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Mamas, I want to start off by telling you that you’re doing a great job. You’re probably taking care of kids, working a bunch of hours a week, making a boatload of meals, and holding it tf down for your family. PLEASE understand that you are a bad ass and that you deserve to give yourself grace. I have to remind myself of this constantly. What I also have come to realize through my journey of women empowerment, is that as women, we have this tendency to put up a veneer that isn’t a reflection of our truest self. We live in this society of social media and instant gratification and we so desperately want everyone to believe that we have it together and we are just fine. And you know what? That is suchhhh bullshit, you guys. Do you know what I’ve started to do? It is SO empowering. When someone asks me how I’m doing, you know what I say? I say, “You know, things have been better, but I’m pushing through.” And I started responding this way to people to try to be more real with myself.
I want to be a more genuine human being. But GUESS WHAT happens, you guys? When you tell others that you’re going through some shit, and your life isn’t as perfect as you would want… other mamas around you start to open up, as well. I guarantee that if you spend a little more being real with the people around you, asking some questions and actually, truly listening, you will find that all of us are struggling with something.
You know what I struggle with? I am a horrible delegator. HOW MANYYY TIMES have you said out loud to either yourself or a friend, “It’s just easier if I do it myself.” Seriously. HOW MANY TIMES, mamas!?? Because let’s face it, sometimes, okay, most of the time, it does sure seem easier. Lemme give you a scenario that I’m not really proud to admit happens like all the time at my house. So here’s Mama Emily, she was up at 5am, out the door by 6, worked her ass off all day teaching emotionally draining students, commuted about an hour home only to pick up the house, empty the dishwasher and then start dinner. (Lemme stop and say this- I am blessed. I am not complaining about my life. I completely and utterly understand that I am privileged af to have a job, a house, and healthy kids. I know soooo many people out there pray for the things I have. With that said, this is a post about how I am working to make my situation better than it currently is.) Mama Emily has asked her sweet and fully capable children to clean up their toys and set the table like 7 times by now, but they are literally rolling on the floor, either crying over the fact that I told them to turn off the damn iPad, or they are finding the lint in the carpet much more interesting than following directions and getting chores done.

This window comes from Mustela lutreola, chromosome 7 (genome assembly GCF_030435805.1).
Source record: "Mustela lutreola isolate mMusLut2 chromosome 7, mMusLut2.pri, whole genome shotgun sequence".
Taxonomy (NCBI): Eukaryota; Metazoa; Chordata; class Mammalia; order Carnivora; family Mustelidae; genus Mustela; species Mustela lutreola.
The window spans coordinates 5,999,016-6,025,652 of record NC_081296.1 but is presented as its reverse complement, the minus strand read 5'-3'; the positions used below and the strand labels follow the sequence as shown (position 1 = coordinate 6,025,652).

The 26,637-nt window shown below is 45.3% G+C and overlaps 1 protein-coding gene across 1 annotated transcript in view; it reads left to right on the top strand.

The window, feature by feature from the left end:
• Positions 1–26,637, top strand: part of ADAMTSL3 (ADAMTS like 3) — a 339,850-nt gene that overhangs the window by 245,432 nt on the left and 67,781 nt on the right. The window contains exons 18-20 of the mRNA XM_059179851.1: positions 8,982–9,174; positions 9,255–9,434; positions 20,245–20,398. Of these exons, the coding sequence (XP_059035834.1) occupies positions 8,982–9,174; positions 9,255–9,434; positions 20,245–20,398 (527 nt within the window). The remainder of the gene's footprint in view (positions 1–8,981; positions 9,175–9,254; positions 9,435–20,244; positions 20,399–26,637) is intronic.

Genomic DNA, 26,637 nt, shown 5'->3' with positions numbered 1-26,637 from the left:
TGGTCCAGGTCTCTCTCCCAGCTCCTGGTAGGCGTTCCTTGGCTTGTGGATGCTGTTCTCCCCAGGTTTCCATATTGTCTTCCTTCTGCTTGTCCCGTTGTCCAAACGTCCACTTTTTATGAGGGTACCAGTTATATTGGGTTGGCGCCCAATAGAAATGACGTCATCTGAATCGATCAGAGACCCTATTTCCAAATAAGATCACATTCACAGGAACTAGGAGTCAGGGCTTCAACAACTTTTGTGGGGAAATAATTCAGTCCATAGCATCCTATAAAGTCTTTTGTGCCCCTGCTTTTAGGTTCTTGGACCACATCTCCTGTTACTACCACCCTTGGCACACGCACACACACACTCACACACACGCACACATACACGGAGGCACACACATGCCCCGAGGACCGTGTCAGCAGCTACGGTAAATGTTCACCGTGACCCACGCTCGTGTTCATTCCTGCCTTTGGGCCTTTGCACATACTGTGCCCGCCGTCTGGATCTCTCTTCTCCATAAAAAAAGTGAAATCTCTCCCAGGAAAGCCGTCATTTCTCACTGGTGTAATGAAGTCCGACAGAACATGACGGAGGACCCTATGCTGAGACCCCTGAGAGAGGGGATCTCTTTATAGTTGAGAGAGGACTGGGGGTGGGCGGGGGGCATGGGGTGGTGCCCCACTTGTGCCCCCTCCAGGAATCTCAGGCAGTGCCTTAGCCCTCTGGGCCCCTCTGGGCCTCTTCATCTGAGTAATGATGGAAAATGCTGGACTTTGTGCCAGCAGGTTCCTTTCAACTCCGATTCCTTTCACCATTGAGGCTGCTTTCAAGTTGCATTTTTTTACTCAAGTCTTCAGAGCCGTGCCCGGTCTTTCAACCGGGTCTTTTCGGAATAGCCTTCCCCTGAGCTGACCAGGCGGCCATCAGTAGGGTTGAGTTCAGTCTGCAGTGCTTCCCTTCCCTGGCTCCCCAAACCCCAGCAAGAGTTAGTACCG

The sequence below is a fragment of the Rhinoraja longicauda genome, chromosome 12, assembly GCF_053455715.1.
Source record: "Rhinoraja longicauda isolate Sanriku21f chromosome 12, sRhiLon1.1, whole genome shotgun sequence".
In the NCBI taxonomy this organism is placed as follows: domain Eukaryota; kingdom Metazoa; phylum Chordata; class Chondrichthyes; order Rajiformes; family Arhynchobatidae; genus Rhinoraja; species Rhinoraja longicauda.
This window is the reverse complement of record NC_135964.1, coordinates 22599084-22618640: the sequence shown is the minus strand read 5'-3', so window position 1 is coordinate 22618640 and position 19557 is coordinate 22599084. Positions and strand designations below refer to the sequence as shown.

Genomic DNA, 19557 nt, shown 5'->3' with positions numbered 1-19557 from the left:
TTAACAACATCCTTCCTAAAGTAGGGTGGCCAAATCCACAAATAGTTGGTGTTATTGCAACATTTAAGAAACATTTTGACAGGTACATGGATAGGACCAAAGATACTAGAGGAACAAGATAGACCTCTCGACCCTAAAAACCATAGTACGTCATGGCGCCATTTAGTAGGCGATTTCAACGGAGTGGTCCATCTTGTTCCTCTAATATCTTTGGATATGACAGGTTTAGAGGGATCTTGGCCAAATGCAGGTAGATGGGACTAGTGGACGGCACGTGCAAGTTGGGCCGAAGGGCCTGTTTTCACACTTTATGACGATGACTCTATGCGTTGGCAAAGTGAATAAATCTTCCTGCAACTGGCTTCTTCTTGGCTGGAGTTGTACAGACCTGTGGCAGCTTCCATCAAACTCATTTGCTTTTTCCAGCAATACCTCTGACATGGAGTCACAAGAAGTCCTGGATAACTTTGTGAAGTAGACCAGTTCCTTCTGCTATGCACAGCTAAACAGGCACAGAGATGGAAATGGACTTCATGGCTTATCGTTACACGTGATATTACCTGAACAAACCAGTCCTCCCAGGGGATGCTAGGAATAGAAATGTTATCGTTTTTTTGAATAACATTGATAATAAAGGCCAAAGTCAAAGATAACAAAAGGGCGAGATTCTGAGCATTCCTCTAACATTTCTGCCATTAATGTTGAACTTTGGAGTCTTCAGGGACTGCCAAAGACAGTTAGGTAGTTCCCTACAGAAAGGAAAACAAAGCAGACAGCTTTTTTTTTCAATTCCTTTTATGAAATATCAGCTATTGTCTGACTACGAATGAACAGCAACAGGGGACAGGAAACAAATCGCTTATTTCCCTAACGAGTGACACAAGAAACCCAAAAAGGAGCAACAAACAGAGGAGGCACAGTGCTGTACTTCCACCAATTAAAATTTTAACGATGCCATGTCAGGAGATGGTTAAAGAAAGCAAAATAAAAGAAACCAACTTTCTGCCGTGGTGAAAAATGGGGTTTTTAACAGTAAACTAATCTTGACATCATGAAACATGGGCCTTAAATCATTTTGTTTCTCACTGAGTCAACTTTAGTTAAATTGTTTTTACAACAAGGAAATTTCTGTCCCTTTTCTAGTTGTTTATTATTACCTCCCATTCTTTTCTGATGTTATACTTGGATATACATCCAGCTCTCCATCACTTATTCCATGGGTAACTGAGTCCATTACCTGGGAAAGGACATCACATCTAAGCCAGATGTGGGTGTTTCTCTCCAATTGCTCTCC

So Mama Emily does it. Mama Emily sets the table and pours the milk and picks up the toys for the 4,354th time this year. Because…she says it is easier. You know what, guys? It isn’t easier. This is the kind of shit that wears us downnnn. This is the kind of behavior that doesn’t shape independent and respectful human beings. And when my kids head off to start their lives somewhere else, whether it’s college or another venture, I want to know that I have done everything in my power to create humans that are self directed and can get basic tasks done like setting a table, or putting away laundry. The worst part in all this is that when I do not effectively delegate tasks in my house is that little by little, the wind is taken out of my sails until I am depleted, overwhelmed, and feeling utterly unsupported in my own home.
I am currently reading an amazing book by Bruce Feiler called, The Secrets of Happy Families: Improve Your Mornings, Tell Your Family History, Fight Smarter, Go Out and Play, and Much More Instead of consulting gobs of family psychologists and therapists, Feiler sought out industries and individuals that are known to create and develop strong team units. He interviewed top executives in Silicon Valley, professional coaches, and even ventured to the set of the uber popular television show, Modern Family with the goal of figuring out how to create the happiest families possible.